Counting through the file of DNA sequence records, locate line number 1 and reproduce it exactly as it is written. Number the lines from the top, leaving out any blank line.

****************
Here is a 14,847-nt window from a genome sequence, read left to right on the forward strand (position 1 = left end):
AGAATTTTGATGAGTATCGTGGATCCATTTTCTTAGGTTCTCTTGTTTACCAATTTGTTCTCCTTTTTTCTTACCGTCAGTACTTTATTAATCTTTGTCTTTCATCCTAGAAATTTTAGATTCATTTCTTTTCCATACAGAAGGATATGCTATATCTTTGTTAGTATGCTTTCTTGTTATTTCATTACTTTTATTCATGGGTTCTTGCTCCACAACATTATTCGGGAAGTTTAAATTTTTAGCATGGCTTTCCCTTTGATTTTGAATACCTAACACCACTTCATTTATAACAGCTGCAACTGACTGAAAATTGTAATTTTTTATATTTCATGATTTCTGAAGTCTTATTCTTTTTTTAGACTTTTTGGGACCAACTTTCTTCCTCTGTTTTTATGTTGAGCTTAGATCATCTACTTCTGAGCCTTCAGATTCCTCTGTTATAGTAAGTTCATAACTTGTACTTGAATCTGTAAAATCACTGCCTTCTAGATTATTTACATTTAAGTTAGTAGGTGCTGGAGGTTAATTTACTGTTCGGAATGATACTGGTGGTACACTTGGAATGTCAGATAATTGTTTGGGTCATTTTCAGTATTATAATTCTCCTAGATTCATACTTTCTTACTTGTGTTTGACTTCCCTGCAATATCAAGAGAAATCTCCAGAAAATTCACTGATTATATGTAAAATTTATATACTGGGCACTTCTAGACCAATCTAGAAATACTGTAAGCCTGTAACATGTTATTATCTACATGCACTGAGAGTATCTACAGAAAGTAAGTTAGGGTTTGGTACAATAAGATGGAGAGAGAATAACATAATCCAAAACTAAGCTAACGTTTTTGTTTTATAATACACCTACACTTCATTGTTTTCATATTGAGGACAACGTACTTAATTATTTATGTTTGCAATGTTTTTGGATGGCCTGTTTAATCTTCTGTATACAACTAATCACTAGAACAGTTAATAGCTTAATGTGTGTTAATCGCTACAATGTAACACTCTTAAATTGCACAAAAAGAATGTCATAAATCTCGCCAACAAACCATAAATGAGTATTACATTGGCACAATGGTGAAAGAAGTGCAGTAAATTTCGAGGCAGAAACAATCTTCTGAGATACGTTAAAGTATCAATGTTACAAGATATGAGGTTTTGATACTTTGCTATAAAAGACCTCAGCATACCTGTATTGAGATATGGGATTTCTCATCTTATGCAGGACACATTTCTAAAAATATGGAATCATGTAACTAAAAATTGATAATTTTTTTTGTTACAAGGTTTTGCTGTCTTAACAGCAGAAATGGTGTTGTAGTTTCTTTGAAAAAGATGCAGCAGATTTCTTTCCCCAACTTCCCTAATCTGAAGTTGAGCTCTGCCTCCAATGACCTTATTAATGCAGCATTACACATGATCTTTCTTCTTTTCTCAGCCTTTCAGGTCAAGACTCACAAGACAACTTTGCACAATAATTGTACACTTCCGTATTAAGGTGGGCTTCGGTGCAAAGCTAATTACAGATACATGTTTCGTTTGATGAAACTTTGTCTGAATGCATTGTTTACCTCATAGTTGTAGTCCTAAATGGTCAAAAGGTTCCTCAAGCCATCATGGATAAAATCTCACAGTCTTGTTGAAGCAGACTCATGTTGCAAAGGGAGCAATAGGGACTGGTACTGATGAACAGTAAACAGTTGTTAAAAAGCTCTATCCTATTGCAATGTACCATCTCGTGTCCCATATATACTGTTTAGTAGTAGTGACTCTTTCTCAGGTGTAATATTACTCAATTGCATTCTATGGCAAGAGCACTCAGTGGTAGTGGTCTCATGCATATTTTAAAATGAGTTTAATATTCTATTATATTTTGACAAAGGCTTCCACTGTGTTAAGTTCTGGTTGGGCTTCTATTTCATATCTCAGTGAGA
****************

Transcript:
Here is a 14,847-nt window from a genome sequence, read left to right on the forward strand (position 1 = left end):